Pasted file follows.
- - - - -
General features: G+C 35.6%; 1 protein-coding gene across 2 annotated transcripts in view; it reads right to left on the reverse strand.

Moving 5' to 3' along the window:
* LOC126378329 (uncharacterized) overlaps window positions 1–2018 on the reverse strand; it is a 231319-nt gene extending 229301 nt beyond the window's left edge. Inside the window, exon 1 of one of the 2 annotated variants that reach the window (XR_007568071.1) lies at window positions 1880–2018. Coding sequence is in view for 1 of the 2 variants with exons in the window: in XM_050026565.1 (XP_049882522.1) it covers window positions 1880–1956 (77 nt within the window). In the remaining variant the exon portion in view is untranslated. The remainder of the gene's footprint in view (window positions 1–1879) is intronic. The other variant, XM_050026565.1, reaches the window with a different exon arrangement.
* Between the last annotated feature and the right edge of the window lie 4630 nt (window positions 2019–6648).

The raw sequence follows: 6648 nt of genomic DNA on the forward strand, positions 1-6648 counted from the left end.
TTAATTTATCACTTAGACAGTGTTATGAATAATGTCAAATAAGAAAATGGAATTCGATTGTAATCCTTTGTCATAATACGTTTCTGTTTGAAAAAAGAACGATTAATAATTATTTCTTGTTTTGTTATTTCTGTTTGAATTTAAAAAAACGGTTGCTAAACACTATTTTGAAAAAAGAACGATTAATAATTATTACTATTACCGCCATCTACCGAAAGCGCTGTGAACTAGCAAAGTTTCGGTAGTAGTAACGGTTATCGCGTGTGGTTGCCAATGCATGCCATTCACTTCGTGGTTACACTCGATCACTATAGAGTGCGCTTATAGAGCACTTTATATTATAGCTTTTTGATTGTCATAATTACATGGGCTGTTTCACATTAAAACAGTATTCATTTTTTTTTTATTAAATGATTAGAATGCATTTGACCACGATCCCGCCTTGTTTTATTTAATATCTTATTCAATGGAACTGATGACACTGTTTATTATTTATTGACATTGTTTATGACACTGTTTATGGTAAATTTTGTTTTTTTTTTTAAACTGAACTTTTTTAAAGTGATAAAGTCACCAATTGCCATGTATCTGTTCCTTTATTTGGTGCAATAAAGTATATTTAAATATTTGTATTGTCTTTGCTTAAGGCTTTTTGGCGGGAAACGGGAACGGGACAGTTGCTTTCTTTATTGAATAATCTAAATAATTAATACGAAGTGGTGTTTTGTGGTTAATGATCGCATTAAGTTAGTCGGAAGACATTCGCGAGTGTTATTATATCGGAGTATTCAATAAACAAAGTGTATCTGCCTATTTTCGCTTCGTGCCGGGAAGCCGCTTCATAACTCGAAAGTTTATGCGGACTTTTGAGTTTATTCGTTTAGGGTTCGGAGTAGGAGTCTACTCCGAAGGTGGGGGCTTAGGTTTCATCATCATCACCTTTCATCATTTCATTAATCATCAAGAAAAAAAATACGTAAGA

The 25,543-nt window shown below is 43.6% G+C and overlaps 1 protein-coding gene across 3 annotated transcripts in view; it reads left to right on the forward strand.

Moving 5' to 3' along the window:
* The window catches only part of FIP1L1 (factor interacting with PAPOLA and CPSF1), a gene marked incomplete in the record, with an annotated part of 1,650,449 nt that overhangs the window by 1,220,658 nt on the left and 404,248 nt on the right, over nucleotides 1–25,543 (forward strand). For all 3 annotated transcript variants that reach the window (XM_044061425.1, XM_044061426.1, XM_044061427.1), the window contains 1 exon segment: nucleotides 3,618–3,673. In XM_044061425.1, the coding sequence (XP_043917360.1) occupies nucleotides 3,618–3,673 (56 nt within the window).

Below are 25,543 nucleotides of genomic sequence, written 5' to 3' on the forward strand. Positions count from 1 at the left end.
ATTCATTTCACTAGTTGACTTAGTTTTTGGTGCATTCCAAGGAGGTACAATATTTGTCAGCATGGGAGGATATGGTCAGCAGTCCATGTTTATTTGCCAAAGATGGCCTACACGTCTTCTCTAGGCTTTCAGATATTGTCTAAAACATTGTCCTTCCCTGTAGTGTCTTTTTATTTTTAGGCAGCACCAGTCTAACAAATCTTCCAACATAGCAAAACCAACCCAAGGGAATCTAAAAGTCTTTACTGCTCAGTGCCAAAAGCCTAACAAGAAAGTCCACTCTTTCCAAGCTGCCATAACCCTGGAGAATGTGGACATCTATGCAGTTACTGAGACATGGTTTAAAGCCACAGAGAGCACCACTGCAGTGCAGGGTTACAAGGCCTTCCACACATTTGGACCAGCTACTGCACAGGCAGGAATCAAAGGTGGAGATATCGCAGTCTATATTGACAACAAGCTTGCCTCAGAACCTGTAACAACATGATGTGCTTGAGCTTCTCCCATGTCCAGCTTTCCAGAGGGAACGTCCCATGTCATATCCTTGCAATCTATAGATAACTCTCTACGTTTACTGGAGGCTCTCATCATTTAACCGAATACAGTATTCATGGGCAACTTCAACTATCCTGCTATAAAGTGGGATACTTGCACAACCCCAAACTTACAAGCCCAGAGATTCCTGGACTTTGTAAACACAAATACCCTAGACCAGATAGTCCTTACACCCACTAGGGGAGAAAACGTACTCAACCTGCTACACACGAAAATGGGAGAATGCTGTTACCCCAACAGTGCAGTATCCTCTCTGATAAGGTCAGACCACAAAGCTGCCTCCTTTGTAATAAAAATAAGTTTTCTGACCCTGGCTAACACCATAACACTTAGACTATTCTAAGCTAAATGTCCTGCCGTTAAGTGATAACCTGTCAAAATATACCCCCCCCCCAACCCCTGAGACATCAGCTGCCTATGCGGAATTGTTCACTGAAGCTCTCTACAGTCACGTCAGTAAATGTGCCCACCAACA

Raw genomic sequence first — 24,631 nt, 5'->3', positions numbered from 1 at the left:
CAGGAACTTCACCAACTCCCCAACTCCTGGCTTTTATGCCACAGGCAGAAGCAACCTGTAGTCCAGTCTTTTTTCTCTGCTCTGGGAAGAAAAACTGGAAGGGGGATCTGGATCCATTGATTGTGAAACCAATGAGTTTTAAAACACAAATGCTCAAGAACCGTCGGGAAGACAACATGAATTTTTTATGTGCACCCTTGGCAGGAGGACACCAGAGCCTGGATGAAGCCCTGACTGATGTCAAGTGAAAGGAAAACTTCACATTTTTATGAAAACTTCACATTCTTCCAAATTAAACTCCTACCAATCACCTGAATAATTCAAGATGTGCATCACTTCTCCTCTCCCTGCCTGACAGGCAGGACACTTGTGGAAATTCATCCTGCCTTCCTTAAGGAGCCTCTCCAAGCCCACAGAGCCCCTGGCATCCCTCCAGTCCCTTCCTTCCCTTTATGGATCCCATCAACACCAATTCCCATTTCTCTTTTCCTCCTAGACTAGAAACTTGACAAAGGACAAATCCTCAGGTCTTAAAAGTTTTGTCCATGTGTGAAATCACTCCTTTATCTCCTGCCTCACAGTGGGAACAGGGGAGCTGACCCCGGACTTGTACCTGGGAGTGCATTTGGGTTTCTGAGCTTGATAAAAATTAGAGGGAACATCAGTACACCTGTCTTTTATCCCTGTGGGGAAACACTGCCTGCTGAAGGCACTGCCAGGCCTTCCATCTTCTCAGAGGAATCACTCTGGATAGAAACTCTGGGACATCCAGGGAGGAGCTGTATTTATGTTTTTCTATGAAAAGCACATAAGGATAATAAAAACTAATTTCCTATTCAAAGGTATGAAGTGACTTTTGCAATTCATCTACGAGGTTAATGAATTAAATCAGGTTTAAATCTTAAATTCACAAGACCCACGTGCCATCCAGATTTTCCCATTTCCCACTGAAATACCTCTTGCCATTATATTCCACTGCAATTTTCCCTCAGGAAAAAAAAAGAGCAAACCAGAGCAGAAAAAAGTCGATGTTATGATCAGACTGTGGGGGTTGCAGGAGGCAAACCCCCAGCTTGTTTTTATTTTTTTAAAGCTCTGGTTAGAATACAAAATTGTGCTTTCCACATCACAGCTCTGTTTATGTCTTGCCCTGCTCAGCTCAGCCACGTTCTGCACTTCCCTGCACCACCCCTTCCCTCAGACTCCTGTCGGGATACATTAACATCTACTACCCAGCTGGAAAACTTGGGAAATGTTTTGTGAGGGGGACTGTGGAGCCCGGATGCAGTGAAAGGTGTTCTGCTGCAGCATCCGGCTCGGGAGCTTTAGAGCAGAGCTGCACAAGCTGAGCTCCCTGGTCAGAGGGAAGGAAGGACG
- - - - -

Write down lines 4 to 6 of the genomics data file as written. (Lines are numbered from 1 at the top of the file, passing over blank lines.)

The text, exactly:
* Between the last annotated feature and the right edge of the window lie 4630 nt (window positions 2019–6648).

The raw sequence follows: 6648 nt of genomic DNA on the forward strand, positions 1-6648 counted from the left end.
TTAATTTATCACTTAGACAGTGTTATGAATAATGTCAAATAAGAAAATGGAATTCGATTGTAATCCTTTGTCATAATACGTTTCTGTTTGAAAAAAGAACGATTAATAATTATTTCTTGTTTTGTTATTTCTGTTTGAATTTAAAAAAACGGTTGCTAAACACTATTTTGAAAAAAGAACGATTAATAATTATTACTATTACCGCCATCTACCGAAAGCGCTGTGAACTAGCAAAGTTTCGGTAGTAGTAACGGTTATCGCGTGTGGTTGCCAATGCATGCCATTCACTTCGTGGTTACACTCGATCACTATAGAGTGCGCTTATAGAGCACTTTATATTATAGCTTTTTGATTGTCATAATTACATGGGCTGTTTCACATTAAAACAGTATTCATTTTTTTTTTATTAAATGATTAGAATGCATTTGACCACGATCCCGCCTTGTTTTATTTAATATCTTATTCAATGGAACTGATGACACTGTTTATTATTTATTGACATTGTTTATGACACTGTTTATGGTAAATTTTGTTTTTTTTTTTAAACTGAACTTTTTTAAAGTGATAAAGTCACCAATTGCCATGTATCTGTTCCTTTATTTGGTGCAATAAAGTATATTTAAATATTTGTATTGTCTTTGCTTAAGGCTTTTTGGCGGGAAACGGGAACGGGACAGTTGCTTTCTTTATTGAATAATCTAAATAATTAATACGAAGTGGTGTTTTGTGGTTAATGATCGCATTAAGTTAGTCGGAAGACATTCGCGAGTGTTATTATATCGGAGTATTCAATAAACAAAGTGTATCTGCCTATTTTCGCTTCGTGCCGGGAAGCCGCTTCATAACTCGAAAGTTTATGCGGACTTTTGAGTTTATTCGTTTAGGGTTCGGAGTAGGAGTCTACTCCGAAGGTGGGGGCTTAGGTTTCATCATCATCACCTTTCATCATTTCATTAATCATCAAGAAAAAAAATACGTAAGA